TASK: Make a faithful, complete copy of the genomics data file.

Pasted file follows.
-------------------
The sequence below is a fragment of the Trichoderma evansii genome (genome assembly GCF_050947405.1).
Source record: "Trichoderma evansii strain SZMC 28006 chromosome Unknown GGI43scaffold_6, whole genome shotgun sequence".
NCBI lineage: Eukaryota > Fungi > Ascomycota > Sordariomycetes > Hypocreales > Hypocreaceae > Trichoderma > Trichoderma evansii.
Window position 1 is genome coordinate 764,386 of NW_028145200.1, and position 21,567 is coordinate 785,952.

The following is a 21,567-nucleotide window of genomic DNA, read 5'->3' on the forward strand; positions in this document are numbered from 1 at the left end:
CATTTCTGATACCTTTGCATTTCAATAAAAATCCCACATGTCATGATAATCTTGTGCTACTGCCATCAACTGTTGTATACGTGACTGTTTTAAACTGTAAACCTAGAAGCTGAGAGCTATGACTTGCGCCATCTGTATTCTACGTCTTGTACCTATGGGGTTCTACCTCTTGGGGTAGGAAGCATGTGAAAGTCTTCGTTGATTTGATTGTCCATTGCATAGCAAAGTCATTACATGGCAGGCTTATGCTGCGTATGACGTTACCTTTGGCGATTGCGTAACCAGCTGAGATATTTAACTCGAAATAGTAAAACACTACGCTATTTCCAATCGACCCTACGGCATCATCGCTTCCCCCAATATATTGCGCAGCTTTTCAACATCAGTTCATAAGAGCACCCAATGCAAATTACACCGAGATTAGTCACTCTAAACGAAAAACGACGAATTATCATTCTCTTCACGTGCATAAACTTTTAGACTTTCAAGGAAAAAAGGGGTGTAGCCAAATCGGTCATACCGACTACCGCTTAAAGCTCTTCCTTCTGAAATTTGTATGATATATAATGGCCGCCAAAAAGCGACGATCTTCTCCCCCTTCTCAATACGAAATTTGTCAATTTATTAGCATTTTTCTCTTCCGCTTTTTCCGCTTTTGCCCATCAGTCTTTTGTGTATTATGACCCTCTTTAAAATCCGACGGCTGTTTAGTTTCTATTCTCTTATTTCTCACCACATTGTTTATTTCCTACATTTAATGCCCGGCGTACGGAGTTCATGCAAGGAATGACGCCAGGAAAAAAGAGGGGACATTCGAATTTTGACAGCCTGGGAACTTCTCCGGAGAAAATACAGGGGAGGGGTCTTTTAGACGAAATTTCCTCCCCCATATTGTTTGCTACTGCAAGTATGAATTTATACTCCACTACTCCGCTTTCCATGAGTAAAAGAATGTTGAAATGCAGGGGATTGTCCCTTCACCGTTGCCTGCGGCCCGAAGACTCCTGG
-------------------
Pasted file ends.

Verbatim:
The sequence below is a fragment of the Trichoderma evansii genome (genome assembly GCF_050947405.1).
Source record: "Trichoderma evansii strain SZMC 28006 chromosome Unknown GGI43scaffold_6, whole genome shotgun sequence".
NCBI lineage: Eukaryota > Fungi > Ascomycota > Sordariomycetes > Hypocreales > Hypocreaceae > Trichoderma > Trichoderma evansii.
Window position 1 is genome coordinate 764,386 of NW_028145200.1, and position 21,567 is coordinate 785,952.

The following is a 21,567-nucleotide window of genomic DNA, read 5'->3' on the forward strand; positions in this document are numbered from 1 at the left end:
CATTTCTGATACCTTTGCATTTCAATAAAAATCCCACATGTCATGATAATCTTGTGCTACTGCCATCAACTGTTGTATACGTGACTGTTTTAAACTGTAAACCTAGAAGCTGAGAGCTATGACTTGCGCCATCTGTATTCTACGTCTTGTACCTATGGGGTTCTACCTCTTGGGGTAGGAAGCATGTGAAAGTCTTCGTTGATTTGATTGTCCATTGCATAGCAAAGTCATTACATGGCAGGCTTATGCTGCGTATGACGTTACCTTTGGCGATTGCGTAACCAGCTGAGATATTTAACTCGAAATAGTAAAACACTACGCTATTTCCAATCGACCCTACGGCATCATCGCTTCCCCCAATATATTGCGCAGCTTTTCAACATCAGTTCATAAGAGCACCCAATGCAAATTACACCGAGATTAGTCACTCTAAACGAAAAACGACGAATTATCATTCTCTTCACGTGCATAAACTTTTAGACTTTCAAGGAAAAAAGGGGTGTAGCCAAATCGGTCATACCGACTACCGCTTAAAGCTCTTCCTTCTGAAATTTGTATGATATATAATGGCCGCCAAAAAGCGACGATCTTCTCCCCCTTCTCAATACGAAATTTGTCAATTTATTAGCATTTTTCTCTTCCGCTTTTTCCGCTTTTGCCCATCAGTCTTTTGTGTATTATGACCCTCTTTAAAATCCGACGGCTGTTTAGTTTCTATTCTCTTATTTCTCACCACATTGTTTATTTCCTACATTTAATGCCCGGCGTACGGAGTTCATGCAAGGAATGACGCCAGGAAAAAAGAGGGGACATTCGAATTTTGACAGCCTGGGAACTTCTCCGGAGAAAATACAGGGGAGGGGTCTTTTAGACGAAATTTCCTCCCCCATATTGTTTGCTACTGCAAGTATGAATTTATACTCCACTACTCCGCTTTCCATGAGTAAAAGAATGTTGAAATGCAGGGGATTGTCCCTTCACCGTTGCCTGCGGCCCGAAGACTCCTGG